FBT & Electric Car Exemption
You may have heard about the new FBT (Fringe Benefits Tax) exemption for electric cars that was announced last year and recently made law. From 1 July 2022 employers do not pay FBT on eligible electric cars and associated car expenses.
Here is a summary of the key requirements:
1. The car benefit was provided on or after 1 July 2022.
2. The car is a ‘zero or low emissions vehicle’ (outlined below) when the benefit is provided (more info below)
3. The first time when a person both held and used the car was on or after 1 July 2022 (can be a second hand car but you must have purchased it after this date and not before)
4. No amount of luxury car tax has become payable on a supply or importation of the car before the benefit is provided. Cost must be under the threshold listed here (currently $89,332 for 2024 financial year)
** The FBT exemption only applies where an employer provides a car to an employee. If you're a sole trader or a partner in a partnership, you are not an employee. Benefits you provide to yourself are not subject to FBT. Your clients are not employees. Benefits you provide to clients, such as entertainment, are not subject to FBT. If you are a beneficiary of a trust or shareholder of a company, the exemption can only apply if the benefit is provided in your capacity as an employee or as a director of the entity (you need to be able to show you have an active role in the running of the entity).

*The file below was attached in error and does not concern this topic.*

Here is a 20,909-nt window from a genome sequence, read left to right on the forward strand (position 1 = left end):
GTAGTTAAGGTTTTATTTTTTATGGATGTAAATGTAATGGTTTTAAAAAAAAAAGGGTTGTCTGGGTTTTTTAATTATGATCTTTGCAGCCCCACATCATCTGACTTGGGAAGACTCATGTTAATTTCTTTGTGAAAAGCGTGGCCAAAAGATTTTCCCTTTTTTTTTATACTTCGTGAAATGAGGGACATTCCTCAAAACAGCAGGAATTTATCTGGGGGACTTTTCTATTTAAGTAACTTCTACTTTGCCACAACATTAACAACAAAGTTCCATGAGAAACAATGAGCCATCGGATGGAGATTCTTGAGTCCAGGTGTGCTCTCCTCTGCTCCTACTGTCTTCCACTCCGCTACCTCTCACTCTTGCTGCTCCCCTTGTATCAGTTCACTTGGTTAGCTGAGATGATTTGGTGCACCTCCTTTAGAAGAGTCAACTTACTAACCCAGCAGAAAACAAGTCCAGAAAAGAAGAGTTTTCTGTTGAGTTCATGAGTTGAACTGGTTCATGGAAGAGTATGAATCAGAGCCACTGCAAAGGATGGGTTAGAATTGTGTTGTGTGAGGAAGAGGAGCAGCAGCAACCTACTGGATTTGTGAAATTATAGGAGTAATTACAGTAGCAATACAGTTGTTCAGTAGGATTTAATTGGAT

What is a ‘zero or low emissions vehicle’?
Not all electric cars qualify for the FBT exemption for electric cars. It is only those cars that fall
within the definition of ‘zero or low emissions vehicles’ that will qualify. Under S.8A(2) to (5), a
zero or low emissions vehicle is a car that is:
1. A battery electric vehicle – this is a motor vehicle that:
• uses only an electric motor for propulsion; and
• is fitted with neither a fuel cell nor an internal combustion engine.
2. A hydrogen fuel cell electric vehicle – this is a motor vehicle that:
• uses an electric motor for propulsion; and
• is equipped with a fuel cell for converting hydrogen to electricity; and
• is not fitted with an internal combustion engine.
3. A plug-in hybrid electric vehicle where the car benefit in question is provided prior to 1 April
2025 or is covered under the transitional rule set out below.
Note that a plug-in hybrid electric vehicle is a vehicle that:
• takes and stores energy from an external source of electricity; and
• is fitted with an internal combustion engine for the generation of electrical energy and/or the
propulsion of the vehicle.
So what is the catch?
While the FBT exemption on EVs applies to employers, the value of the fringe benefit is still taken into account when working out the reportable fringe benefits of the employee. That is, the value of the benefit is reported on the employee’s income statement. While you don’t pay income tax on reportable fringe benefits, it is used to determine your adjusted taxable income for a range of areas such as the Medicare levy surcharge, private health insurance rebate, employee share scheme reduction, and certain social security payments - more info here.
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